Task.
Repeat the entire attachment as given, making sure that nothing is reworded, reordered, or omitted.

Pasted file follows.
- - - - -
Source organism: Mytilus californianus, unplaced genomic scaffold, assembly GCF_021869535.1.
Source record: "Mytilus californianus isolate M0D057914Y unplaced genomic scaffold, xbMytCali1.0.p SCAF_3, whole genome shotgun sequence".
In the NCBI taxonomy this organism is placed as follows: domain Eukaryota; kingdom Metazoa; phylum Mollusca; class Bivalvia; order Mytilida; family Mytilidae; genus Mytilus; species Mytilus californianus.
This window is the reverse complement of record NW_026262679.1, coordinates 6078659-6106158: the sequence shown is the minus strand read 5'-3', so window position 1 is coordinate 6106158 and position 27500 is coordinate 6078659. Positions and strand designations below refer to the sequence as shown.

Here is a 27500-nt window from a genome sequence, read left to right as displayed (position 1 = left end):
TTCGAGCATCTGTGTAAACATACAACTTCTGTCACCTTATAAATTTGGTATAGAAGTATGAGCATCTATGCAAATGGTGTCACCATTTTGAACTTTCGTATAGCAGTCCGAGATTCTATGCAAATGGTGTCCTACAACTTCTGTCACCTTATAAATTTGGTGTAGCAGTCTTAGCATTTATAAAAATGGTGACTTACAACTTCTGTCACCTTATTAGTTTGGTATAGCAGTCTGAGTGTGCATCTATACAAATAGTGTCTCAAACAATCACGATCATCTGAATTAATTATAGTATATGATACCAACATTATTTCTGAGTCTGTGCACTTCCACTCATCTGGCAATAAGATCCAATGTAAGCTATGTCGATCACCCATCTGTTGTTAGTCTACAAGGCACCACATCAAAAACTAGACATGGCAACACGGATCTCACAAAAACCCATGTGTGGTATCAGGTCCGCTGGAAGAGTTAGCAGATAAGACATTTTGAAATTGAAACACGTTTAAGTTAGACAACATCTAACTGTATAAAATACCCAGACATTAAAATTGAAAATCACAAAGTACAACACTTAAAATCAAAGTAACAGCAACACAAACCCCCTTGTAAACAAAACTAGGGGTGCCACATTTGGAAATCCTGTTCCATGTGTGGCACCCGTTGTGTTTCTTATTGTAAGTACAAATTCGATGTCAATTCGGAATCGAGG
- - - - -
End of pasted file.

Source organism: Mytilus californianus, unplaced genomic scaffold, assembly GCF_021869535.1.
Source record: "Mytilus californianus isolate M0D057914Y unplaced genomic scaffold, xbMytCali1.0.p SCAF_3, whole genome shotgun sequence".
In the NCBI taxonomy this organism is placed as follows: domain Eukaryota; kingdom Metazoa; phylum Mollusca; class Bivalvia; order Mytilida; family Mytilidae; genus Mytilus; species Mytilus californianus.
This window is the reverse complement of record NW_026262679.1, coordinates 6078659-6106158: the sequence shown is the minus strand read 5'-3', so window position 1 is coordinate 6106158 and position 27500 is coordinate 6078659. Positions and strand designations below refer to the sequence as shown.

Here is a 27500-nt window from a genome sequence, read left to right as displayed (position 1 = left end):
TTCGAGCATCTGTGTAAACATACAACTTCTGTCACCTTATAAATTTGGTATAGAAGTATGAGCATCTATGCAAATGGTGTCACCATTTTGAACTTTCGTATAGCAGTCCGAGATTCTATGCAAATGGTGTCCTACAACTTCTGTCACCTTATAAATTTGGTGTAGCAGTCTTAGCATTTATAAAAATGGTGACTTACAACTTCTGTCACCTTATTAGTTTGGTATAGCAGTCTGAGTGTGCATCTATACAAATAGTGTCTCAAACAATCACGATCATCTGAATTAATTATAGTATATGATACCAACATTATTTCTGAGTCTGTGCACTTCCACTCATCTGGCAATAAGATCCAATGTAAGCTATGTCGATCACCCATCTGTTGTTAGTCTACAAGGCACCACATCAAAAACTAGACATGGCAACACGGATCTCACAAAAACCCATGTGTGGTATCAGGTCCGCTGGAAGAGTTAGCAGATAAGACATTTTGAAATTGAAACACGTTTAAGTTAGACAACATCTAACTGTATAAAATACCCAGACATTAAAATTGAAAATCACAAAGTACAACACTTAAAATCAAAGTAACAGCAACACAAACCCCCTTGTAAACAAAACTAGGGGTGCCACATTTGGAAATCCTGTTCCATGTGTGGCACCCGTTGTGTTTCTTATTGTAAGTACAAATTCGATGTCAATTCGGAATCGAGG